I believe Dutch theologian Herman Bavinck is correct in asserting, “…whether people favor a Christian or a humanistic, a positivistic or a historical-materialistic view of history, they always proceed from the belief that history is not a product of fate or chance but guided by a firm hand toward a definite goal.” And again, “…it is noteworthy that belief in guidance and purpose in history is inerdicably implanted in the human heart and an indispensable component in the philosophy of history.”

The very notion of “tragedy” is a demonstration that things in the earth are not as they should be. This notion implies that all have a concept of the way things should be. Everyone knows innately that such things should not happen. Where would such knowledge come from? Would such knowledge come from a big explosion and billions of years of accidents, mutations, and extinctions? A reasoned evolutionist or materialist should never feel such angst. These things happen. It’s just the law of the jungle.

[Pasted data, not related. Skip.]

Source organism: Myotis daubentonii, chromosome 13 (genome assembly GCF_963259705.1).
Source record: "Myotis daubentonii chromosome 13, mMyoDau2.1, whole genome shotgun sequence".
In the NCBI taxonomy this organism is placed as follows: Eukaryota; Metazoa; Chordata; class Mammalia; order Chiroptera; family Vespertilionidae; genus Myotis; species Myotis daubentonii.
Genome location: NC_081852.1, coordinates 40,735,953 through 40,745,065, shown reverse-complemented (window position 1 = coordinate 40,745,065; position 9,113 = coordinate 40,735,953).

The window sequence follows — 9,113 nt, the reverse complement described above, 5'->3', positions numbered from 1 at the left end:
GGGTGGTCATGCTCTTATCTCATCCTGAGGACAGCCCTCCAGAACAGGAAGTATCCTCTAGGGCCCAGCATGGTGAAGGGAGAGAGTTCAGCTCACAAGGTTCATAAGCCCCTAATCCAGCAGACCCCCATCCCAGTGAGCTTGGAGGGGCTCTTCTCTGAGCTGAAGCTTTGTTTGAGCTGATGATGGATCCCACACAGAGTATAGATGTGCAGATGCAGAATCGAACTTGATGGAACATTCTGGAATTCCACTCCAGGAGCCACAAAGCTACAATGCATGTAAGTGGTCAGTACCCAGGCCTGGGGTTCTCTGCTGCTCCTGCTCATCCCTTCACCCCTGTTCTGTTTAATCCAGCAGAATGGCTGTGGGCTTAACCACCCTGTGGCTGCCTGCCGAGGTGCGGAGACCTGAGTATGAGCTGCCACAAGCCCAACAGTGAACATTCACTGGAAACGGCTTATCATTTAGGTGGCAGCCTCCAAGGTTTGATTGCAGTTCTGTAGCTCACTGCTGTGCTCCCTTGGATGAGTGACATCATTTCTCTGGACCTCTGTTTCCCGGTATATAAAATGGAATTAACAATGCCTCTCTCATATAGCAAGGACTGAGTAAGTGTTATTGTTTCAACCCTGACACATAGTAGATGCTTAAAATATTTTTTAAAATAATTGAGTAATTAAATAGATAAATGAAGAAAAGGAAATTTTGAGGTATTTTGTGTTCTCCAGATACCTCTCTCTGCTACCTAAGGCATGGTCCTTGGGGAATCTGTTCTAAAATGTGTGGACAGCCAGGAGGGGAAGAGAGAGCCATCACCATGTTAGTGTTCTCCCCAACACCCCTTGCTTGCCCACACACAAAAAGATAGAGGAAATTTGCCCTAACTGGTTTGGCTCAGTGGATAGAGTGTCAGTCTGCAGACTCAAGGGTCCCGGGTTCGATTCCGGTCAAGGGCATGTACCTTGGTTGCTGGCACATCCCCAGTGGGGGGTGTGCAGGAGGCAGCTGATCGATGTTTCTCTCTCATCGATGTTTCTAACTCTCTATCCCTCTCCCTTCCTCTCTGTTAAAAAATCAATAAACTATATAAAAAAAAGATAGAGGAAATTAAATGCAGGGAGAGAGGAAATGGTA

Such dissonance in the soul is best explained by the very existence of the all-powerful, all-good God these events cause us to question. If there is no such Being, these kinds of events should really cause us no bother at all. If there is no such God, the sudden violent death of thousands of people should not bother me at all, it just means more resources for my consumption and survival.

But when our soul cries out in pain with those who suffer we witness to the truth of God’s revelation. We witness to the truth of Genesis 1-3: that this world is not what it is meant to be. We witness to the truth of Romans 8: that the entire creation groans under the burden of sin. We witness to the hope of Revelation 21: that one day all things will be made new.

The fact that mankind grieves at tragedies like the one Japan has suffered is best explained by belief in what Scripture reveals about God and his creation. That men question God demonstrates he exists. That we mourn tragedy demonstrates its foreignness in God’s plan. This is not what God intended. And man knows it.

Readings in Bavinck: Whose Word are You Going to Believe when it comes to Creation?

In continuing his discussion on revelation, Bavinck identifies the reason science does not have a voice of authority when it comes to the time or method of creation: